Once the high level core purpose of an Elected Members role has been described / clarified, setting and assessing the standards of conduct which Members should meet can become more focused.
Over the last twelve months, the Lay Members have observed that the fragmentation of the current standards system has enabled some to say that the conduct which is expected from them is unclear. The opaqueness of the letter of the law has the potential to enable those so minded to ignore the spirit of the law, as encapsulated in the seven principles of public life. In our view, even once the Guide to the Rules is tightened up, this will remain a risk unless it is made clear that behavior will always be interpreted within the context of the spirit of the law.
From the public point of view, Elected Members set the rules / laws that the rest of the population live by. The Lay Members note that some of the rules that have been set for both public facing organisations and private corporations (e.g. expectations of behavior, commitment to openness and transparency or staff disciplinary procedures) do not appear to be fully followed by the House itself.
When Elected Members decide that different standards of behaviour are acceptable from them, as compared to other external public figures, we are of the view that a clear evidence base should always be used, and communicated, to publicly explain the reasons for this decision.
Over the last year we have observed the heavy and demanding workloads required of Elected Members [of the standards committee]. Many will frequently be scheduled to be in one or more meetings at the same time that the Standards Committee is meeting, as well as having to prepare for debates and deal with mounting constituency business. On one occasion this led to a situation where only the Lay Members were present with the Chair and the Clerk at a Committee meeting, although we were assured that this had not happened previously. This rendered the Committee non-quorate and must be considered unacceptable given the cost to the public purse.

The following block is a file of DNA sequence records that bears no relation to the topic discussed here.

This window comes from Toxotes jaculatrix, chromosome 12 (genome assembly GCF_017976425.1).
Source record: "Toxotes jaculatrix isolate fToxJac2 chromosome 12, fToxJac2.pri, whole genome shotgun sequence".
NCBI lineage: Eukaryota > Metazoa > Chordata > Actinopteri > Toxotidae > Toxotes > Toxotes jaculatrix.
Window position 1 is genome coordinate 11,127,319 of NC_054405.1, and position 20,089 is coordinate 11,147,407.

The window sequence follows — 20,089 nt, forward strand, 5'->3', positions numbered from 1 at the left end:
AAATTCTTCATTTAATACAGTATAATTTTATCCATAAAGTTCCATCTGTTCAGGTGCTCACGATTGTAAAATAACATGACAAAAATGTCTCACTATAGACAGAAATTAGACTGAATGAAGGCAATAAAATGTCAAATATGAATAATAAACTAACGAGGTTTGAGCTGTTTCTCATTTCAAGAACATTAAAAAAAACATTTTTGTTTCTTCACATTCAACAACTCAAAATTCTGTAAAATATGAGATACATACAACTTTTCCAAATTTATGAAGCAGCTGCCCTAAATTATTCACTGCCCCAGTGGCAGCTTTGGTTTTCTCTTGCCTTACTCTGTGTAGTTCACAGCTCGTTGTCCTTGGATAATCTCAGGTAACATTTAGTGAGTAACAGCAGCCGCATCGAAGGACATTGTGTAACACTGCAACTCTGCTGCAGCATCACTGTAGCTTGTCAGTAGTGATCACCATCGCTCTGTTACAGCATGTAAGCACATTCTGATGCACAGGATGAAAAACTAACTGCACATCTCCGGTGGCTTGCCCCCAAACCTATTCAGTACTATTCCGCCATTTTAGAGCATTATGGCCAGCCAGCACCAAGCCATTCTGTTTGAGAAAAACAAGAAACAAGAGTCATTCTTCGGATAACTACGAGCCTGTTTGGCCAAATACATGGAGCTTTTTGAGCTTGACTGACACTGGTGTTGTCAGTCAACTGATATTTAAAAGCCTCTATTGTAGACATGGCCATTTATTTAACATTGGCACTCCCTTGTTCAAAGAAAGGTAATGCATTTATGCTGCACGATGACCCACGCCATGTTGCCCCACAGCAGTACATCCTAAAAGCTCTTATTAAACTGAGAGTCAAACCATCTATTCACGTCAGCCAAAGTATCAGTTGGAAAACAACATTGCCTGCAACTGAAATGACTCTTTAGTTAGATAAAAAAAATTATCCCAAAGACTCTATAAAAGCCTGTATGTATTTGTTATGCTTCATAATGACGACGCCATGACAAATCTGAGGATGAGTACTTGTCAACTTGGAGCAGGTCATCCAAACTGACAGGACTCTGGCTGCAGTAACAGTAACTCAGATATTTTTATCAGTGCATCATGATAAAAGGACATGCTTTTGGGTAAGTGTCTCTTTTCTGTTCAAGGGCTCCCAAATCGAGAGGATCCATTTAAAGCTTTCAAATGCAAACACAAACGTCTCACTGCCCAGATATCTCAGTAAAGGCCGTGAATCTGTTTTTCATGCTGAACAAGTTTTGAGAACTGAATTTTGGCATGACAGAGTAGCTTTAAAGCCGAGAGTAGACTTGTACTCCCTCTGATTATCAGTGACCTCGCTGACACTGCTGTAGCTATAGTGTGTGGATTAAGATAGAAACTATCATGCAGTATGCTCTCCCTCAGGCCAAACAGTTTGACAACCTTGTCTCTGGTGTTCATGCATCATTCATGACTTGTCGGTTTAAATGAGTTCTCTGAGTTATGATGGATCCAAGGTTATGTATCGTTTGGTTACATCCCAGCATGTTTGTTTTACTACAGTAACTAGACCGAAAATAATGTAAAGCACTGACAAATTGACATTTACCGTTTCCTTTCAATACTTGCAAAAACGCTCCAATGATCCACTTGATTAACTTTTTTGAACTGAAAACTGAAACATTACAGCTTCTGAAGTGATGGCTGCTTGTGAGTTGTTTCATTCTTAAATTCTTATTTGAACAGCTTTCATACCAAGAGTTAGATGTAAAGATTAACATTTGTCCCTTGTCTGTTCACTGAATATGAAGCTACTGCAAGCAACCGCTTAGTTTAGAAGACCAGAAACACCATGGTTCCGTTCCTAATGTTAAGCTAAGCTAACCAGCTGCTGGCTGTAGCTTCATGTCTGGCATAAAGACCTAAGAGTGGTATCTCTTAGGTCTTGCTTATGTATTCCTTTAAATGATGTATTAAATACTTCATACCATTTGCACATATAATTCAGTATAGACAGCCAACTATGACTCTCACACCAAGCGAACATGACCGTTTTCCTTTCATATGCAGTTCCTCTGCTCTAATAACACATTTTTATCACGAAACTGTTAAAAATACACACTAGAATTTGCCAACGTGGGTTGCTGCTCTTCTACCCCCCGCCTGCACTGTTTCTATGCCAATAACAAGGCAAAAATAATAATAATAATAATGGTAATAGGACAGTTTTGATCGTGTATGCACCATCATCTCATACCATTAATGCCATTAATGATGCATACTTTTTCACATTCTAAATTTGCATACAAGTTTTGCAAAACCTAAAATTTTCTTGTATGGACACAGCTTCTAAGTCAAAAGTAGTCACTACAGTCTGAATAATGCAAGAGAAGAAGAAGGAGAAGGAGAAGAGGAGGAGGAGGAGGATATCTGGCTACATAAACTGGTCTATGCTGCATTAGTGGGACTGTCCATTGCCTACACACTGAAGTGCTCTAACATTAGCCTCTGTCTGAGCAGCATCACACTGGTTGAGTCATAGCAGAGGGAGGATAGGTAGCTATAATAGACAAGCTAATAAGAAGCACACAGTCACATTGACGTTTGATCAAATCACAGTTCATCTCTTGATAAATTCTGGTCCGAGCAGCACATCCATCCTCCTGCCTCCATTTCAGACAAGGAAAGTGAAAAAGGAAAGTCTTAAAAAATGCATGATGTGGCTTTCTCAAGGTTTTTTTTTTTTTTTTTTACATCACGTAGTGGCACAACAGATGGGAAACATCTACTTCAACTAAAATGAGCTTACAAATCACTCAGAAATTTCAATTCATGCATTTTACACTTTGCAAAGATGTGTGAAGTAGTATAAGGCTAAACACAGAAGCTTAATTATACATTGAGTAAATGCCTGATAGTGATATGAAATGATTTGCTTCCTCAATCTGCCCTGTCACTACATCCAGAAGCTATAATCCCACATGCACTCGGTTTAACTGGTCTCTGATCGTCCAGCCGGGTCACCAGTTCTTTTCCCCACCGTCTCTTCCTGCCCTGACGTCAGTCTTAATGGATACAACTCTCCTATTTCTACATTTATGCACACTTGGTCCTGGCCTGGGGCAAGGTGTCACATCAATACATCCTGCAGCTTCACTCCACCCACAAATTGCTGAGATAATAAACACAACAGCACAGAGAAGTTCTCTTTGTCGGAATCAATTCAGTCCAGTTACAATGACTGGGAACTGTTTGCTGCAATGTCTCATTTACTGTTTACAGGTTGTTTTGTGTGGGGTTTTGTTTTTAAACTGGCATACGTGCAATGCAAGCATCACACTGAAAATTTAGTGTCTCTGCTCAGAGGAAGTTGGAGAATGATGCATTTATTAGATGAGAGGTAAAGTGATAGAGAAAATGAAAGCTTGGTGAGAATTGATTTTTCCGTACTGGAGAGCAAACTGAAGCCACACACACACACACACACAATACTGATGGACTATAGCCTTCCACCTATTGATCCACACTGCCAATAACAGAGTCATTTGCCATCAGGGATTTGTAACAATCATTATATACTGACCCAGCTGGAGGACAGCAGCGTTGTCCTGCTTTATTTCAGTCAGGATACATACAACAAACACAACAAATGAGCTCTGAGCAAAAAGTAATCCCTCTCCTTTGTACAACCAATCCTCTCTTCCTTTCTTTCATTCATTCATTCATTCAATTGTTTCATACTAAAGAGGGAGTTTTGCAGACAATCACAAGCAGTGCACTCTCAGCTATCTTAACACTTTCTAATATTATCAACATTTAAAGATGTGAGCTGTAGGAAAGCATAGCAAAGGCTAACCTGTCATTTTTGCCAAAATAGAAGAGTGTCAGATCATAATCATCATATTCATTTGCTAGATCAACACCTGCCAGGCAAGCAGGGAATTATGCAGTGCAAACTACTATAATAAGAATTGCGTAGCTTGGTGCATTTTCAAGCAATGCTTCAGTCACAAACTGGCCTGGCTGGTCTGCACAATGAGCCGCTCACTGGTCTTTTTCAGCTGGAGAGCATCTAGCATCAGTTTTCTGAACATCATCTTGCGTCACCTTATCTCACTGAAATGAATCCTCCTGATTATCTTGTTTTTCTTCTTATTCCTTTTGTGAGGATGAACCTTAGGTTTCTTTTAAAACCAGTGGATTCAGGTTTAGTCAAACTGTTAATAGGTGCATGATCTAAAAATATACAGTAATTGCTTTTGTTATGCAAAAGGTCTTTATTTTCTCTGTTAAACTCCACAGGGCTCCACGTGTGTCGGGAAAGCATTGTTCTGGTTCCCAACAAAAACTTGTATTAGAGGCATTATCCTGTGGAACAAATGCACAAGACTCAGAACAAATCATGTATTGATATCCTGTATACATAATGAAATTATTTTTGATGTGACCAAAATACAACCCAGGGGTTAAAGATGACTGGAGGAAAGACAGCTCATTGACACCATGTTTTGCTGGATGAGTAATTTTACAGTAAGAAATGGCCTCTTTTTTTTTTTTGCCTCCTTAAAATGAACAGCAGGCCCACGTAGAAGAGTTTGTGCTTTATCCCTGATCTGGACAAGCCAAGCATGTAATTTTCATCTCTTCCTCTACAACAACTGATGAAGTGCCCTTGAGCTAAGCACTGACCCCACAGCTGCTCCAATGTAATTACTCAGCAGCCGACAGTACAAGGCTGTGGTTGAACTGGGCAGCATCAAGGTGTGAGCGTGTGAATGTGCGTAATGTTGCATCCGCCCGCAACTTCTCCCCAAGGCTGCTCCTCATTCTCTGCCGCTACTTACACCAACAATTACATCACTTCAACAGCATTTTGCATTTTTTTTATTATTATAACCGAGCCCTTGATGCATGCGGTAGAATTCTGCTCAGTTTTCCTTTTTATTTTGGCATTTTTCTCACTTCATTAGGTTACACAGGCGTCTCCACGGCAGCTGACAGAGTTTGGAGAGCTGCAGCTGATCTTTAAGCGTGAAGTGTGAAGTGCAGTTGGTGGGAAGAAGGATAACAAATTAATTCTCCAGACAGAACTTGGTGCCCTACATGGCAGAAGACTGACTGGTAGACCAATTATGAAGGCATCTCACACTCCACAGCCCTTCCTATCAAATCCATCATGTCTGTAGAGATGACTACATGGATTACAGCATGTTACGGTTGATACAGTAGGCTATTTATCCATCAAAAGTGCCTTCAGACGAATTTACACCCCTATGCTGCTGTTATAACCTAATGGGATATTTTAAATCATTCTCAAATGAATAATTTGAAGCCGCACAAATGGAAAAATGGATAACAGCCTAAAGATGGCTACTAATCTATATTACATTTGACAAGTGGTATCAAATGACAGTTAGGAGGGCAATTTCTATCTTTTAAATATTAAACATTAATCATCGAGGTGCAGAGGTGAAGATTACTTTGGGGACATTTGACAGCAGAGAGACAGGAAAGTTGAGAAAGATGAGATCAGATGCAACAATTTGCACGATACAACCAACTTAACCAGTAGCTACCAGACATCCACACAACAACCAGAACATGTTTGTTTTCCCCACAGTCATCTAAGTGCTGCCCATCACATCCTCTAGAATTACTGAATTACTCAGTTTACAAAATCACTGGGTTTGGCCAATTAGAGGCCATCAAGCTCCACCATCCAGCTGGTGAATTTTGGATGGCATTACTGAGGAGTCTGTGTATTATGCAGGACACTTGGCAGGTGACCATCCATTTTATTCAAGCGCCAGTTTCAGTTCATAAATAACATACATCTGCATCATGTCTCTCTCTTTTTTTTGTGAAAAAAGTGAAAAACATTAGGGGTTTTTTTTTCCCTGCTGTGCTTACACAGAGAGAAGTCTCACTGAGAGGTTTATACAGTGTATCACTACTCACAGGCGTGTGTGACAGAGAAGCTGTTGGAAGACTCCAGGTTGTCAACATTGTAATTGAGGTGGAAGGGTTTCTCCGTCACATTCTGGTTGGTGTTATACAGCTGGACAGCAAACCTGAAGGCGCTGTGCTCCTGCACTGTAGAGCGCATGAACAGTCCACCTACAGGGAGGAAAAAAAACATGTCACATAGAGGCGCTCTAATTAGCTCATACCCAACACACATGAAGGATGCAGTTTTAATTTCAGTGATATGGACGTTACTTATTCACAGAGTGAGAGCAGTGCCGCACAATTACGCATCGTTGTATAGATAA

It is also currently unclear who is in the strategic driving seat in the Committee. Is it the Committee Chair, the Committee as a whole, the Commissioner or indeed even the Lay Members?
Here is the report from lay members of the Commons standards committee (pdf) mentioned earlier. (See 12.49pm and 1.11pm.)
I will post a summary of it soon.
Labour's Thomas Docherty asks why David Cameron wants to end self-regulation for the press, but not for MPs.
Lansley says having lay members on the standards committee was intended to introduce a system akin to a body like the Bar Council. But there are issues of privilege to be taken into account, he says.
Bob Blackman, a Conservative, asks how many "legacy cases" there are (ie, unresolved expenses complaints relating to before 2010.)
Lansley says he does not know the number. He hopes there are relatively few. But he cannot say there are none.
My colleague Patrick Wintour has been looking at what the lay members of the standards committee have been saying in the report Sir Kevin Barron mentioned earlier.
Lay members of standards committee have risen up - want new code of conduct, and tell MPs to stop paying lip service to higher standards.
Matthew Offord, a Conservative, says people did raise expenses with him when he knocked on doors at the weekend. He says people think the situation has not changed.
Lansley says MPs should tell people that the situation has changed.
Labour's Sheila Gilmore asks if Lansley is really unwilling to consider reform proposals.
Lansley says that is not his position. He would consider changes.
Peter Bone, a Conservative, says he has been doorstepping and telephone canvassing in recent days. Only one issue came up - immigration. The Miller case was only mentioned once, he says.
He says they should have recall - and "pure recall" (ie, a system that does not rely on the standards committee approving a recall ballot).
Labour's Chris Bryant says there is no point complaining about the media on this issue. The system of self-regulation for MPs has been on trial for some time. And it has been found wanting, he says.
There is "as much dodginess" in the Lords as there is in the Commons too, he says.
Labour's Paul Flynn says the expenses system should be replaced with a system of allowances. Isn't Ipsa an idea whose time has gone?
Lansley says none of the recent cases imply Ipsa has been at fault, because they do not relate to cases since 2010.
Lansley says there was a concern that giving lay members voting rights on a committee could led to that committee losing its parliamentary privilege in the eyes of a court.
Therese Coffey, a Conservative, says a green paper on parliamentary privilege two years ago led to the introduction of lay members.
She says it was the standards committee that decided to reopen an investigation into a former member (Denis MacShane) that led to him being jailed. So it is independent, she says.
Labour's Ben Bradshaw says he thought self-regulation had gone. What can Lansley say to assure people that reform has not stopped.
Lansley says the public are concerned about expenses. There are some "legacy cases" relating to the past. But the rules have changed, and Ipsa have created a situation that should command public respect.
Back in the chamber, Lansley says he does not see how it would be acceptable to allow an external body to take a decision to expel an MP from the House.
Outside the chamber another Conservative MP has admitted that the Miller affair is damaging the party.